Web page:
Some agencies simply have it. And, some clients want it.
M&C Saatchi – Global
Slogan: Maurice and Charles have not lost their attitude. Saatchi & Saatchi Advertising had “Nothing is impossible” and M&C Saatchi has “Brutal Simplicity.”
Clients: BMW, Honda, Pernod Ricard, PETCO, Qantas, Reebok, Reckitt Benckiser, Sony and Virgin Holidays
About: “It’s easier to complicate than simplify. Simple ideas enter the brain quicker and stay there longer. Brutal simplicity of thought is therefore a painful necessity.”
What works: Well, first of all you get Saatchi juice. Then you have to ask, what large, progressive client wouldn’t want Brutal Simplicity in today’s complex and over stimulated media environment?
TBWA\London – London & Beyond
Slogan: “The disruption agency”
Top clients: Adidas, Aquafresh, Apple, Four Seasons Hotels, GSK, John Smiths and Nissan.
They say: ” We are a creative company. We use our creativity to disrupt the marketplace so our clients grow. We think that if everyone is doing the same thing, it is a really good idea to do something different.”
What Works: Disruption works as both an emotional and service benefit. Disruption brings in an Internet start-up vibe into the occasionally “me-too” world of advertising.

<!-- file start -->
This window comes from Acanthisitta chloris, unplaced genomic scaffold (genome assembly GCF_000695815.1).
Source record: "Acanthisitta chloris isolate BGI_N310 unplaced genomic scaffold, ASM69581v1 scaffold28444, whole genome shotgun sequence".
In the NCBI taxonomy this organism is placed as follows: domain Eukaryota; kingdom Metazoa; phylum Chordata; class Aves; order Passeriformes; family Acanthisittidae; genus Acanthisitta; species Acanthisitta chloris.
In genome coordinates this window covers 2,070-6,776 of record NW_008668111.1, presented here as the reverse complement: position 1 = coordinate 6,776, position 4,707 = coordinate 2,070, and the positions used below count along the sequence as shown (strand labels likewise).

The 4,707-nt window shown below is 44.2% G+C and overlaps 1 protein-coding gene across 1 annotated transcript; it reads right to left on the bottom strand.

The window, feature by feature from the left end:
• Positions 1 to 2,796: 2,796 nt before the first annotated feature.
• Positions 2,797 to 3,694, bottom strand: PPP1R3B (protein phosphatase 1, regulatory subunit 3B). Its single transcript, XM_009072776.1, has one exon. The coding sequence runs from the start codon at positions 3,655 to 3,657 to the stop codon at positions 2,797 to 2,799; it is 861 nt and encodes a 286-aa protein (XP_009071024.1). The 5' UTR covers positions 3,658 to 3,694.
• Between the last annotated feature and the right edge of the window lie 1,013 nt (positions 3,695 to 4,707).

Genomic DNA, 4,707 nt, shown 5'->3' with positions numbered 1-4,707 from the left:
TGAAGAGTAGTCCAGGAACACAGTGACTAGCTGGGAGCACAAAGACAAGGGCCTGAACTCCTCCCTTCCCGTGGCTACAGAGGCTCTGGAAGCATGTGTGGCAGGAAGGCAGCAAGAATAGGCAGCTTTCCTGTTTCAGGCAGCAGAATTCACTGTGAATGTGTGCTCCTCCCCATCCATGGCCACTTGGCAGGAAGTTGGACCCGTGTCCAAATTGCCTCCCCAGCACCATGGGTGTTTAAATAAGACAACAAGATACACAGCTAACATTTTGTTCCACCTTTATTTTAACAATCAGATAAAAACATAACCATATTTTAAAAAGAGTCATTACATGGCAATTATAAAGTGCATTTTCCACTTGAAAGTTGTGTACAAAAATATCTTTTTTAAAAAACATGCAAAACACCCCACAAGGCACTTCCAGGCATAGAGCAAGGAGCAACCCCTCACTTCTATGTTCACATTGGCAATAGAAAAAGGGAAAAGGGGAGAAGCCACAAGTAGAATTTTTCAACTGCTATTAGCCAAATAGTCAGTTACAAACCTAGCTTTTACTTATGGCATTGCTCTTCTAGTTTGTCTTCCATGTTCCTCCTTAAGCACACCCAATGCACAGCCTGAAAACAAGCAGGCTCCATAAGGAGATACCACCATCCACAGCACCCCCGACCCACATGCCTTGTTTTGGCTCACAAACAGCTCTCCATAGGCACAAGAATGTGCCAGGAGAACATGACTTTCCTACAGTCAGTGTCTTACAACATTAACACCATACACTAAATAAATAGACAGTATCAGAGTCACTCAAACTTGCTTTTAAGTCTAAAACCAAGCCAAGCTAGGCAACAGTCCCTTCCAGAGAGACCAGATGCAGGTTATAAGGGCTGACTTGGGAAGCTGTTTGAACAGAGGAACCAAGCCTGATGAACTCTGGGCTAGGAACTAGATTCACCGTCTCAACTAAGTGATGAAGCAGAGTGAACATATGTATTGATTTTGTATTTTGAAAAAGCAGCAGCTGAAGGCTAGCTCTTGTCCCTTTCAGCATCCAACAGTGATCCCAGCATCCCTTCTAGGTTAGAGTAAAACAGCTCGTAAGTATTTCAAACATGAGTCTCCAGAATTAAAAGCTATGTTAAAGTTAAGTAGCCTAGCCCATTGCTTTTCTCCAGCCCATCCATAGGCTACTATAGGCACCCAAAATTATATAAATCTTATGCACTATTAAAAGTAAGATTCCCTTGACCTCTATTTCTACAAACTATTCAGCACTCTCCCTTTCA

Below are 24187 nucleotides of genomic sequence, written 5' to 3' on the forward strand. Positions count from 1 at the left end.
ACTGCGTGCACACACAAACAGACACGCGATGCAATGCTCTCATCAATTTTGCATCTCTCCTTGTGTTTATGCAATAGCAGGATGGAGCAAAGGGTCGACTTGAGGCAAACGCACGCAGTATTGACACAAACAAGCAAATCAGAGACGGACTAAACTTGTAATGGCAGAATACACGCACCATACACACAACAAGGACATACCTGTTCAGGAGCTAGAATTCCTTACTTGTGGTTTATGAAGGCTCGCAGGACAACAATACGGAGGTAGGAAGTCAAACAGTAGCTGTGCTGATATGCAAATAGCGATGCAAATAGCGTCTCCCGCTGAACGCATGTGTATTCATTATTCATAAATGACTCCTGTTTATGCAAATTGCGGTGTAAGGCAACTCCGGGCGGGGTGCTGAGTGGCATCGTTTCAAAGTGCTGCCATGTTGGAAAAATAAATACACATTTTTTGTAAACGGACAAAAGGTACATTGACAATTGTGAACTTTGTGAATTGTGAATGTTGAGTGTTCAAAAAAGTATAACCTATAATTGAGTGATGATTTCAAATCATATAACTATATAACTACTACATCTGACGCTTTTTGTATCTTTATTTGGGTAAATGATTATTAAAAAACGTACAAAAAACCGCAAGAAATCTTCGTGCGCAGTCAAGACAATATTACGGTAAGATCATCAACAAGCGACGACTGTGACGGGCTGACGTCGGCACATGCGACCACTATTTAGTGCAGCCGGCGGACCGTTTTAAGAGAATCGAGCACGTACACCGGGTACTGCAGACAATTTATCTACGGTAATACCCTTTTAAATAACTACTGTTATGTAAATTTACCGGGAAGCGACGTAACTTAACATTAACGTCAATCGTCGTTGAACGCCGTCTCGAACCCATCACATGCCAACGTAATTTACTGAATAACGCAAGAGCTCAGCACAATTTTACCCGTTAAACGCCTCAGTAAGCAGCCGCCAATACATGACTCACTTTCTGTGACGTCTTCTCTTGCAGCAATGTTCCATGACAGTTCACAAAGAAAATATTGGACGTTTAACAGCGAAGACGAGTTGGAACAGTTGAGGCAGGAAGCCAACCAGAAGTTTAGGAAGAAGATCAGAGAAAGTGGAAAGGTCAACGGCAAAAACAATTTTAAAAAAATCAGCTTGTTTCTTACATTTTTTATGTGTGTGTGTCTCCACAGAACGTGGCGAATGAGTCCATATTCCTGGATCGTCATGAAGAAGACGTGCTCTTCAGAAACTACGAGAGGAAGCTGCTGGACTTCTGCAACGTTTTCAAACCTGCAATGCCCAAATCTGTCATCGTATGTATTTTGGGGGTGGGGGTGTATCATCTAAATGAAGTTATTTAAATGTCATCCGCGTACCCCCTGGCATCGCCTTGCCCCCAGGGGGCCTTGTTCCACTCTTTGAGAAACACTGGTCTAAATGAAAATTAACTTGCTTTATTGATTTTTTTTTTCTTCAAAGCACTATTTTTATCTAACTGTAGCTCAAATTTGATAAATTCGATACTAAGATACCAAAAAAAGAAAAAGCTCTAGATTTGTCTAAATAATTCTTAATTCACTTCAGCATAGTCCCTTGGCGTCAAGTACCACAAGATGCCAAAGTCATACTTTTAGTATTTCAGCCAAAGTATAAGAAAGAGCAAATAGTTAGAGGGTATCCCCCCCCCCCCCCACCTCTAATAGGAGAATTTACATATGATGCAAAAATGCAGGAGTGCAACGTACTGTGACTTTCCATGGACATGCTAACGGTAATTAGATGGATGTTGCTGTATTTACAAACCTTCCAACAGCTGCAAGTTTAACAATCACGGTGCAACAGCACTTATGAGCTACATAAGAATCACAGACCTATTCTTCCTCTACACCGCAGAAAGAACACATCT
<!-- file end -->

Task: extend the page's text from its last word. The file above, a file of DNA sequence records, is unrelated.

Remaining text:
Wexley School For Girls – Seattle
Slogan: “Wexley is a fan factory.”
Clients: Ford, Microsoft, Oberto, Rainier beer, Seattle Sounders, Taco Del Mar, T-Mobile and Wilson Tennis.
About: “Wexley is a fan factory. We’re an advertising agency that cultivate and ignite consumer’s love for brands. Engaged consumers become fans who deliver value – on line and in the real world. We make consumers’ hearts race. Their hands reach for their wallets. We make it rain dead presidents.“
What Works: First of all, the name. Second, if there is in fact a box, these guys have never been near it. Third, the work. These combine to attract clients that are looking for Wexley’s brand of curated insanity. Oh, and their office.
4. Experts & Specialists
Experts and specialists have decided to own a niche. The advantage of this “expert” positioning is that a smaller agency can really concentrate on one key marketing area to take the limitations of geography out of the equation to attract national clients. The move from a “full-service” positioning can be a tough one for smaller agencies, as they have always felt the call to be everything to everyone.